There are huts devoted to displays about Bomber Command and the Observer Corps and Air-Sea Rescue, alongside hangars in which ejector seats are lined up against a wall next to bits of Spitfires and Hurricanes. There are helicopters and autogiros.
Theyve even got a NAAFI. Over a cup of tea there, one of the volunteers who run the place theres only one fulltime member of staff told me the whole thing began nearly 40 years ago with a group of enthusiasts meeting in a shed. Now, its the Norfolk & Suffolk Aviation Museum, no less.
We dont need to advertise, he said. Theres about 35,000 visitors come here every year. All over the world, they come from. I asked him how on earth they got these huge aircraft into a field at the back of a pub in deepest Suffolk. Oh, we had to use a helicopter once, he said.
If you want a break from all this military technology, at the back of the display fields is a raised boardwalk through the nettles and reeds that takes you down to a cool and shaded section of the Waveney, where you can sit and recover your bewildered senses.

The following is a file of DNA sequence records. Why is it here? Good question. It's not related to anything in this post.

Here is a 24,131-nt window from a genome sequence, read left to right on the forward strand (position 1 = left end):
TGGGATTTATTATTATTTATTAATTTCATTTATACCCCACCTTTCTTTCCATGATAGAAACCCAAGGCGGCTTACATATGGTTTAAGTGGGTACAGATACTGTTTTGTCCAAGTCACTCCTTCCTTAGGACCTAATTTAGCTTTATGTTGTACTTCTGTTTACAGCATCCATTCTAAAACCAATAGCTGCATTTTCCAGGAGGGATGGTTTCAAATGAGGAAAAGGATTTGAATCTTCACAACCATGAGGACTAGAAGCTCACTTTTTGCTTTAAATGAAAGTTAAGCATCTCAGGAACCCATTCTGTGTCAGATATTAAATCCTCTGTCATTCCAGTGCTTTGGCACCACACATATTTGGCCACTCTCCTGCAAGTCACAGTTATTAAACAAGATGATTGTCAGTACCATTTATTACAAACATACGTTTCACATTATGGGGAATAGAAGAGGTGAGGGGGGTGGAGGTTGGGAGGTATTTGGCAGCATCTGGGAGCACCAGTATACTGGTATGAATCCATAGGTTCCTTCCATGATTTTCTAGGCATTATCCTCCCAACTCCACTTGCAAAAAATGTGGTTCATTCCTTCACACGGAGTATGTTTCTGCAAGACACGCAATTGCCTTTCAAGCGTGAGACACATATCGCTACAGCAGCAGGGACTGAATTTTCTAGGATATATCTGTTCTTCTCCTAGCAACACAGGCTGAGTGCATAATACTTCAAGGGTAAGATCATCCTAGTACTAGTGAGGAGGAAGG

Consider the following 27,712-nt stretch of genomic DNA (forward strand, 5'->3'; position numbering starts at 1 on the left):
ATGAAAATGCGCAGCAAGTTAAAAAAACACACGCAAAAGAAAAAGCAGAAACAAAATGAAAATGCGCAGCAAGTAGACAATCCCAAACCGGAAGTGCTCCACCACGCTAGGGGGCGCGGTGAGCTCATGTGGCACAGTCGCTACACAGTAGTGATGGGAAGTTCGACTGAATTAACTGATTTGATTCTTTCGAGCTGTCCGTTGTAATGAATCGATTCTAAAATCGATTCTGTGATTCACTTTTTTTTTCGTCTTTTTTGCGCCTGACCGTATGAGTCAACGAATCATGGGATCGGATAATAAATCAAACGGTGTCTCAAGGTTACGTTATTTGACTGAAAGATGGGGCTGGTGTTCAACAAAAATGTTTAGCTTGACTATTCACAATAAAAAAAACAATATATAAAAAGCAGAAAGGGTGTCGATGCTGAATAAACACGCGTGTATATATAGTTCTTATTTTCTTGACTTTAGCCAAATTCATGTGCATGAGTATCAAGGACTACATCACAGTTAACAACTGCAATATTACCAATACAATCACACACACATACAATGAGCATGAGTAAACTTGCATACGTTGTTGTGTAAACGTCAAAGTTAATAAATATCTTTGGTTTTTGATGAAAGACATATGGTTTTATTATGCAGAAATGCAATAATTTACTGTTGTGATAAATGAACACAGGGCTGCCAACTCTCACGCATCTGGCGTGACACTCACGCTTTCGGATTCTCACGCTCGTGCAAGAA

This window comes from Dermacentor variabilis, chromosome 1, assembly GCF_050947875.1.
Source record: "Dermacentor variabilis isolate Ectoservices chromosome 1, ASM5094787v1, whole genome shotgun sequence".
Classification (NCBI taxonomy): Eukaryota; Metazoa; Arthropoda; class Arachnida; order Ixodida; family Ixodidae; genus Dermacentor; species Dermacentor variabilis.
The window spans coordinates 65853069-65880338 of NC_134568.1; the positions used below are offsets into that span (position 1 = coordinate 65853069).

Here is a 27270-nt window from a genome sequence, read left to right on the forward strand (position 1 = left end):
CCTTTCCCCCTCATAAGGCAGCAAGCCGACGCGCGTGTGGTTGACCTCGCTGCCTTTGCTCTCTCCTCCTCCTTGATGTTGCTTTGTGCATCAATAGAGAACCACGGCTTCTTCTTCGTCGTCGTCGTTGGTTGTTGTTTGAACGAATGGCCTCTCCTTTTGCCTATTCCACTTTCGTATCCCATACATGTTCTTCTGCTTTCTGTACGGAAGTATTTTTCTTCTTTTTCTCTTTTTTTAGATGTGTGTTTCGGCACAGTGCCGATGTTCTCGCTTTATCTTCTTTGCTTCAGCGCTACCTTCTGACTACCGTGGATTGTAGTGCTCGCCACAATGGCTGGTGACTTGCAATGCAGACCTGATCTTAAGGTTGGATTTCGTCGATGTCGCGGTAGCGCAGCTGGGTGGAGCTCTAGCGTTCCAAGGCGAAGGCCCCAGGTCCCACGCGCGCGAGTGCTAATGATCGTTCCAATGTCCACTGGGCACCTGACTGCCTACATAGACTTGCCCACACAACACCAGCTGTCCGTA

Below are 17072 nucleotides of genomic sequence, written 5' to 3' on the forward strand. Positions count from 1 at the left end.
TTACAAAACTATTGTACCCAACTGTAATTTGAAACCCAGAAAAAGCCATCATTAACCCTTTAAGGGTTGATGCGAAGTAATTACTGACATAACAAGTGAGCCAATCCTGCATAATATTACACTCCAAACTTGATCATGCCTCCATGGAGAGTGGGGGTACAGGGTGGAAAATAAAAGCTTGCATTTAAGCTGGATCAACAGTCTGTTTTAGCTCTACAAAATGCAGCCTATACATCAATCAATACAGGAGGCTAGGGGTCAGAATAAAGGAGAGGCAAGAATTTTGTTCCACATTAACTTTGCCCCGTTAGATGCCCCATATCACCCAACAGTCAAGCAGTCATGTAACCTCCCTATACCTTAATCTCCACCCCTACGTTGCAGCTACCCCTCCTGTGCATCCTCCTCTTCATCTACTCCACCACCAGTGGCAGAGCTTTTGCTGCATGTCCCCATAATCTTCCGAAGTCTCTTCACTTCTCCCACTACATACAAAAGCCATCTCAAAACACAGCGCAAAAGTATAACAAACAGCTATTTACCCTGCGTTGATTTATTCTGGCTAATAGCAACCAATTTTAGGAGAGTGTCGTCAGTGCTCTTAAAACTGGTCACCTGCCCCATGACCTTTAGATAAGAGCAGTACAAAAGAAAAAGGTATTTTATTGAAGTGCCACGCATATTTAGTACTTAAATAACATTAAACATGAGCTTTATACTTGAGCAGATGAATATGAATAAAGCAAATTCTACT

After that, nothing much happens to the Waveney. Nothing dramatic, that is. For miles, it goes on being the county boundary that keeps us apart from the barbarous hordes of Norfolk and runs past gravel pits and plantations and ruined priories, passing half-hidden little villages like Homersfield and Mendham that you reach down the narrowest of lanes among the wheat fields and tree clumps.
In far-off jungles back in the days of the British Empire, the Waveney valley was the sort of countryside that District Commissioners wearing solar topees and white shorts used to dream about as they sipped their gin slings on tropical verandahs.
Its good to see how much of their idyllic England is still there.